A Thousand Pardons, Jonathan Dee

Corsair

I picked this hardback up from work as it is currently featured as one of the ‘Waterstones Bookclub’ titles. My feelings towards this book rose and wavered almost throughout its entirety, but I would describe it less as an emotional rollercoaster and more as a slow, broken merry-go-round which had occasional spurts of remembrance as to the exciting ride it once was.

Occasionally I like to challenge my own preconceptions by picking up a book I would not usually bother with (whether that be because of the subject matter, size or target age group), this is one such book. I’m sad to say that I don’t feel that ‘Thank god I read this!’ buzz I get from many other books I read.

We enter immediately into Ben and Helen Armstead’s broken relationship; Ben’s mental decline into depression has affected him to the point that they must attend secret counselling sessions for him to even speak to Helen… I padded on, feeling nothing towards Ben and Helen’s broken marriage and seeming loss of ‘power’ which ensued for the well-respected couple; I simply put this down to my personal views of life- with no desire to be ‘powerful’ I had no way of empathising with this as the running theme of the book. (Later enforced with the introduction of a fallen celebrity- if there was ever a way to even further disconnect me from the story…) I usually enjoy family dramas, I recently devoured ‘Ghana Must Go’ by Taiye Selasi, but this one felt somewhat muted.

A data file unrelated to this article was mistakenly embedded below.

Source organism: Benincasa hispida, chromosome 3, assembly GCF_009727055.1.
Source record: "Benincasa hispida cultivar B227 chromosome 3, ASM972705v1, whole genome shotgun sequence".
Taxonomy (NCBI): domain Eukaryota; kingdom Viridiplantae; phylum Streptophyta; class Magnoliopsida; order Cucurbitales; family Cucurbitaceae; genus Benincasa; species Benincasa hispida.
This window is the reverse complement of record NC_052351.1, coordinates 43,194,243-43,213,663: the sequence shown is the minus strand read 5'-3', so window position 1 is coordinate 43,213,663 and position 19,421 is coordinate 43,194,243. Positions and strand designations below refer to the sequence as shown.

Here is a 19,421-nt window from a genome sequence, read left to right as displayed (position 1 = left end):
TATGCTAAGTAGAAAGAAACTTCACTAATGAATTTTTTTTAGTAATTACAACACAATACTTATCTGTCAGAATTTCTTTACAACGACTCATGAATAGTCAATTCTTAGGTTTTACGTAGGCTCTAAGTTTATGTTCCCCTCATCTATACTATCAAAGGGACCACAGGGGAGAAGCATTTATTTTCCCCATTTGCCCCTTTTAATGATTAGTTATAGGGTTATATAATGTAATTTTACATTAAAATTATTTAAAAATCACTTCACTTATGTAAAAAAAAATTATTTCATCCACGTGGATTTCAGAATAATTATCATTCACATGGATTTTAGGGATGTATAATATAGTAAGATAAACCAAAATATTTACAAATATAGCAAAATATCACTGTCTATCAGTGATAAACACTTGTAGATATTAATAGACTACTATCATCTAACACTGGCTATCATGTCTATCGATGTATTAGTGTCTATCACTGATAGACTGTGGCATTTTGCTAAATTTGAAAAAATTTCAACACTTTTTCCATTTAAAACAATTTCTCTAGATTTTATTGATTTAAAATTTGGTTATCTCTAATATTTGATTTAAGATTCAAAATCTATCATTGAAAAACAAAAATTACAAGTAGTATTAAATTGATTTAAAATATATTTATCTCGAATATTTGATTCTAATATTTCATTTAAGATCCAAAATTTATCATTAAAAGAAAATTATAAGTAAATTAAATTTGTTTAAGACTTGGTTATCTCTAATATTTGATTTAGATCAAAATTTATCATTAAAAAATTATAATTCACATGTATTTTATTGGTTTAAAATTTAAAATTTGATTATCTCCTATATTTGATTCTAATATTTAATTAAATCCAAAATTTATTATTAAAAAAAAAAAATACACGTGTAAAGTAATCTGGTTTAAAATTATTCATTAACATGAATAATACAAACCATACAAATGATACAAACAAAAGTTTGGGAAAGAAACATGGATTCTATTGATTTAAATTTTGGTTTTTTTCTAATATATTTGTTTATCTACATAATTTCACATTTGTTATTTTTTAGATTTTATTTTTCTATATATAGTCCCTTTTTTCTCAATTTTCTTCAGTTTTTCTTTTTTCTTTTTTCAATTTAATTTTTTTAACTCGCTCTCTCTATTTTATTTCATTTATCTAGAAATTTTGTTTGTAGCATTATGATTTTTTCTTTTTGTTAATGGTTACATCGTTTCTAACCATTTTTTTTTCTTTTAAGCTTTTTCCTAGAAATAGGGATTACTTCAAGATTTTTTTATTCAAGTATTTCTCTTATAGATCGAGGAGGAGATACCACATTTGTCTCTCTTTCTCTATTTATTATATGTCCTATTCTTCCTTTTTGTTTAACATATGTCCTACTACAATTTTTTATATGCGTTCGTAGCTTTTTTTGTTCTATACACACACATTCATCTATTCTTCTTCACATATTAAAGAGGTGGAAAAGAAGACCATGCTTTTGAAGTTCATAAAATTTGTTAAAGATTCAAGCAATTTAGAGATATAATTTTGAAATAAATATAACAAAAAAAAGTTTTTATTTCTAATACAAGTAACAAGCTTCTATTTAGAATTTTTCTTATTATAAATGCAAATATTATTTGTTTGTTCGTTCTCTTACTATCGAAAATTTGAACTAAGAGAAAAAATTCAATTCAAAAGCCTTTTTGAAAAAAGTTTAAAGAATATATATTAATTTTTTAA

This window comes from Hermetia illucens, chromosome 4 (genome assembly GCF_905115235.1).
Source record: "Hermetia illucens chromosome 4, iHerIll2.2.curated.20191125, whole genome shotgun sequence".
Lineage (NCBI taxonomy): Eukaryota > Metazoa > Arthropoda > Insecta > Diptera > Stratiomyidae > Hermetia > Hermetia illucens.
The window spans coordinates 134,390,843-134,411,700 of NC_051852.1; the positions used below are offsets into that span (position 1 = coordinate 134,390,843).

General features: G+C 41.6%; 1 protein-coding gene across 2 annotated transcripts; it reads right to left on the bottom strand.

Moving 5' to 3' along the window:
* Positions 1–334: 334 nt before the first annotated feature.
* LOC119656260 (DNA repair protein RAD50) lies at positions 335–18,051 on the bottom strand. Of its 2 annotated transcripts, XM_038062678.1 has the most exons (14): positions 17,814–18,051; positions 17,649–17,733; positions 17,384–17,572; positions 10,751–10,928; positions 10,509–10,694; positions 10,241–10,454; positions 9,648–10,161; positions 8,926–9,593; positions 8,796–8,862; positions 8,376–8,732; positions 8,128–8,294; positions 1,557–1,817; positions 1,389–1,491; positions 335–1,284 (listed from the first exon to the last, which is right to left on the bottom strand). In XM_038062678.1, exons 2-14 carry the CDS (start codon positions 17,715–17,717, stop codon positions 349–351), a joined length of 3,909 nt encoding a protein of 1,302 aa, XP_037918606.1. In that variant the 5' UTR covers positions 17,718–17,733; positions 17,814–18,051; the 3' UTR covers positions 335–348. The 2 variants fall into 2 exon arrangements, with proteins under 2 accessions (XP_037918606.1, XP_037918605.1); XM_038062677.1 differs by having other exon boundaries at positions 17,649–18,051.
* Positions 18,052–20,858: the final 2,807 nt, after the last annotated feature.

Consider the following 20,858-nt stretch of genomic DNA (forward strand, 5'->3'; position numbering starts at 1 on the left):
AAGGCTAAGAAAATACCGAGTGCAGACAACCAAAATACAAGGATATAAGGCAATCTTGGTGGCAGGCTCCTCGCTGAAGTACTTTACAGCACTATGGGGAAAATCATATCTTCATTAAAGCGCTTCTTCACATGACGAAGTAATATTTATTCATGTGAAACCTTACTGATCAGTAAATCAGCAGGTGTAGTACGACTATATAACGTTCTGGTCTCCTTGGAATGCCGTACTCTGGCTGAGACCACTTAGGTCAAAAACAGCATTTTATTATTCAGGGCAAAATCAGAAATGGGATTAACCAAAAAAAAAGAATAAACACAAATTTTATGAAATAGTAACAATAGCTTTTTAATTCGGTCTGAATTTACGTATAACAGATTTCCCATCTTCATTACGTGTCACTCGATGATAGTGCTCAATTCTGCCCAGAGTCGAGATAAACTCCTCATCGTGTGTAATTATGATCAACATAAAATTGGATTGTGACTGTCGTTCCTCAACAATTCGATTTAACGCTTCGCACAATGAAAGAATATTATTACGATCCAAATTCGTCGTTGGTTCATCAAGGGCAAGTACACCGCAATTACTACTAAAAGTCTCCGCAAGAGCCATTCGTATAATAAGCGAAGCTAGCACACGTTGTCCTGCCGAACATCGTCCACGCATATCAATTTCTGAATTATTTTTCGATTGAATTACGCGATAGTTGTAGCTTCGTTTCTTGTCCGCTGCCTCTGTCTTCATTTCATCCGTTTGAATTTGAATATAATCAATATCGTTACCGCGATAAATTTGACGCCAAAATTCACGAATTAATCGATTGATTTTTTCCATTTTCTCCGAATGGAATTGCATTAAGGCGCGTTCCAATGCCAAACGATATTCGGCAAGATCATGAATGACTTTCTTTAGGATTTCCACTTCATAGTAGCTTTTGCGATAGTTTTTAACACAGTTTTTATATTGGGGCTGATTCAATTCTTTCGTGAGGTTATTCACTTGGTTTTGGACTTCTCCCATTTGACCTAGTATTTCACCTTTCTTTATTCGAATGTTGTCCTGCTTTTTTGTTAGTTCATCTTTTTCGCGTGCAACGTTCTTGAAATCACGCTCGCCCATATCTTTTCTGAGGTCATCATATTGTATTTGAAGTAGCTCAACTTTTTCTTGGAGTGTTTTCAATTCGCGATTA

Now, there was a moment, towards the beginning of the book which made me gasp. Out loud. And there lies the reason I continued on to the end. Despite my reservations I thought, this is clearly a talented writer and I expect he will provide more of these moments; just when I think it’s going one way, he’ll jam a spanner right hard into it and I’ll be flabbergasted. No such luck.

The ending felt unresolved but not in a way where I went on to dream up endings for myself, instead I felt completely emotionally detached the moment I closed the cover. I wish I could be more encouraging about this book but I just didn’t warm the characters and really, I think that is the key to enjoying any story.

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